My friend had a little, tiny, old terrier with no teeth and a big tongue. The cute thing is that her tongue is always hanging out.
Good luck with your little girl! I’ll pray that they are adopted together.
Grrr… auto-correct! It changes things just enough to be totally confusing!
Wysong Epigen is good product, Pitlove. It’s worth a try, but it also quite possibly not food related.
That said, I have a Golden whose seasonal allergies became very apparent to me this spring. He was eating a particular food that he’s always done great on when seemingly out of nowhere, he had yeast infections in both ears. He does have food intolerance issues also, and in the past, when he’s reacted to foods, he’s had the same type of reaction which resulted in yeast infections in his ears – usually his right ear. But, this year, I was able to relate the timing of the onset of his symptoms to seasonal environmental changes. Looking back, it happened the same time last year. I was starting him on Springtime’s Bug Off Garlic and I attributed his ear infections to him reacting to that. I’m still not certain whether or not he’s intolerant of garlic.
One thing I did that seemed to help was to add Quercetin with Bromelain, Papain and an Omega 3 supplement to help the scratching. I could tell a difference. My dogs allergies have improved as the particular pollen season that seemed to affect him the most has decreased a bit. We’re still not in the clear, but I’m formulating my strategy for next spring.
Another thing you might consider doing is preparing a rinse of diluted white vinegar. Use it to clean his feet and wipe off his legs and belt with it every time he comes in from outside. Vacuum frequently. Keep indoor cleaning products simple and natural. The sensitivity could also be to products in your home; ie: cleaning products, new carpet, bedding, etc.
A raw diet would be great, but it’s OK if you’re able to do it currently. Since you’re interested, talk to your boyfriend and find out why he feels uneasy about it. Would he be feeding your pup at times? Maybe you could assume sole responsibility of feeding him if your boyfriend is uneasy about it. Also, half raw is better than none. Maybe you could try a commercial raw – that’s sometimes easier to stomach for queasy feeders. It’s also agreat way to be sure you’re getting balanced meals. A dehydrated food like The Honest Kitchen would also be less processed than kibble. I’d probably choose a grain free one like Zeal. Raw isn’t for everyone. My Golden isn’t a fan of raw, unless it’s tripe, which he eats eagerly. Another option would be canned food.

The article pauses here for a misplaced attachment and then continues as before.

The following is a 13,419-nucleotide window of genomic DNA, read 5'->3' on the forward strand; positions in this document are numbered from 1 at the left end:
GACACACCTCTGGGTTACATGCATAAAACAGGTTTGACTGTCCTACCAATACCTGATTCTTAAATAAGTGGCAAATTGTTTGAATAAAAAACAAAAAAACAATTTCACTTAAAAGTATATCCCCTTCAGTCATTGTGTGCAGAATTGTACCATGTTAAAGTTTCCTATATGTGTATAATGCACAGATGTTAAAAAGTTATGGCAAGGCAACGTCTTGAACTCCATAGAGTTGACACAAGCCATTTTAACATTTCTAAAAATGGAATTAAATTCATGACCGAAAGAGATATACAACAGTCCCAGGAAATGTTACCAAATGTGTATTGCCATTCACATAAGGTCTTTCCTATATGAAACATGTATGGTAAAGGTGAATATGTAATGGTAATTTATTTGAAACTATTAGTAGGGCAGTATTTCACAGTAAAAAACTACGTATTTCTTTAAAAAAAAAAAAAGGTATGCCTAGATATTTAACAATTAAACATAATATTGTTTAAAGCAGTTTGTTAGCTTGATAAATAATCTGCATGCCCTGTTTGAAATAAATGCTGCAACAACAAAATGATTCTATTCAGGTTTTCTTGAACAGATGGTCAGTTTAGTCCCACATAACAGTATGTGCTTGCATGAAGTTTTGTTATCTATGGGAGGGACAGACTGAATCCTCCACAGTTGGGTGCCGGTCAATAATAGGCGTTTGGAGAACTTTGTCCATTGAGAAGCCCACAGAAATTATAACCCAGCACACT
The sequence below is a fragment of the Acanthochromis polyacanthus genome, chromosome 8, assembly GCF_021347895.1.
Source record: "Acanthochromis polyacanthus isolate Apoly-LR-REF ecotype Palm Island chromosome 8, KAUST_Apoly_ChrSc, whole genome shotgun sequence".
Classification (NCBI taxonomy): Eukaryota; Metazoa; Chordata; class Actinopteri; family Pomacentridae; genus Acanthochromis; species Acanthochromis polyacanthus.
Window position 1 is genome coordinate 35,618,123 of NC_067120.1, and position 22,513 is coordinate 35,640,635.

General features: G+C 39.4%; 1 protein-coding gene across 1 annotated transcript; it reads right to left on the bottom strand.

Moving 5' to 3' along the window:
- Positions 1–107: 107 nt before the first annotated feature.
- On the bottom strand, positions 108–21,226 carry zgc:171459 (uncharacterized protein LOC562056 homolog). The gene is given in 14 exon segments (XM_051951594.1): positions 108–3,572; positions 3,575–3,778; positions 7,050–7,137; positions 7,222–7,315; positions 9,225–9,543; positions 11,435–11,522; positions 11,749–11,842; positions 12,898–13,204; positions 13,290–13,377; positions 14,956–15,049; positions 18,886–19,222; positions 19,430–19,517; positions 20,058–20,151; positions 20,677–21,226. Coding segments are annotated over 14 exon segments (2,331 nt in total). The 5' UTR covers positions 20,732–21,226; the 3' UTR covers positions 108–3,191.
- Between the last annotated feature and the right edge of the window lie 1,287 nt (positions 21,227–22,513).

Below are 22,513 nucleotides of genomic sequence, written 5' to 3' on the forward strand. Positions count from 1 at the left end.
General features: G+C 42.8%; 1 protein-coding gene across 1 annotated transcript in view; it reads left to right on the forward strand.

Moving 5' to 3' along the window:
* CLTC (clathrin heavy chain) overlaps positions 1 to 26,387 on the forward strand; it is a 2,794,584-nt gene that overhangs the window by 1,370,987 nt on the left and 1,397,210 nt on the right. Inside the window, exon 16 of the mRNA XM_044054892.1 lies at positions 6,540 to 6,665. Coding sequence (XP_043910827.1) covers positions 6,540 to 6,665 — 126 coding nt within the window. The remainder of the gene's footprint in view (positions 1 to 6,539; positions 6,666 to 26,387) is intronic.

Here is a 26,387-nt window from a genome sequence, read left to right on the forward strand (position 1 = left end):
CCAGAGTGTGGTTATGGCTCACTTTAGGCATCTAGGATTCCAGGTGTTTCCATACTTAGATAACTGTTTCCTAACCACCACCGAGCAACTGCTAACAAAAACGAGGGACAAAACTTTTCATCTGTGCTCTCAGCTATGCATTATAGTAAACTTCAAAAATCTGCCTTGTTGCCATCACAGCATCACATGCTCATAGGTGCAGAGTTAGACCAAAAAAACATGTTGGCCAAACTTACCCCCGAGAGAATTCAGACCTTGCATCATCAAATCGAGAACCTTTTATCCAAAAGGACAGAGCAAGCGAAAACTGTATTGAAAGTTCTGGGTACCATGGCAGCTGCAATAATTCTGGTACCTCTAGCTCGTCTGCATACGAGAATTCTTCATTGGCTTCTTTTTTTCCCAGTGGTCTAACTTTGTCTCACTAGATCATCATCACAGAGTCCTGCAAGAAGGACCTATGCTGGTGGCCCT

Allergy testing is notoriously inaccurate. I actually had a hair and saliva test recently that tests samples using biofeedback energy. The test was affordable for me, but I’m struggling to make sense of the results. My integrative vet and I were discussing another test, Dr. Jean Dodds, NutriScan test as likely being the most reliable, but still limited in scope and possibly accuracy. So, you’re better off with an elimination diet for food intolerance issues and developing a strategy for dealing with your pup’s environmental sensitivities.
There was someone here who was feeling with an issue with a food the same breed as yours and she ended up figuring out that it was a specific new detergent she was using. She stooped using the detergent and the symptoms disappeared. She had started using Gain lavender. She and her pup went through h*ll until she figured it out.
I know how frustrating it can be. There’s an awful lot of us here dealing with similar issues. You’re not alone! Good luck!
Are you asking if you wasted money on the Blue Buffalo or on your Editor’s Choice membership? If it’s the former, yes; the latter, no. IMO.
Sounds like it could definitely be environmental allergies. It wouldn’t hurt to start a diluted vinegar rinse and clean his feet each time he comes in from outside.
How old is your pup? What’s he eating and how long has he been eating it?
I’ve used Horizon (Legacy, Pulsar and Amicus) and love their products.
I agree with Aquariangt, is definitely use all these brands in rotation!
Congrats on the puppy!! Corgis are so darn cute, especially the babies. 🙂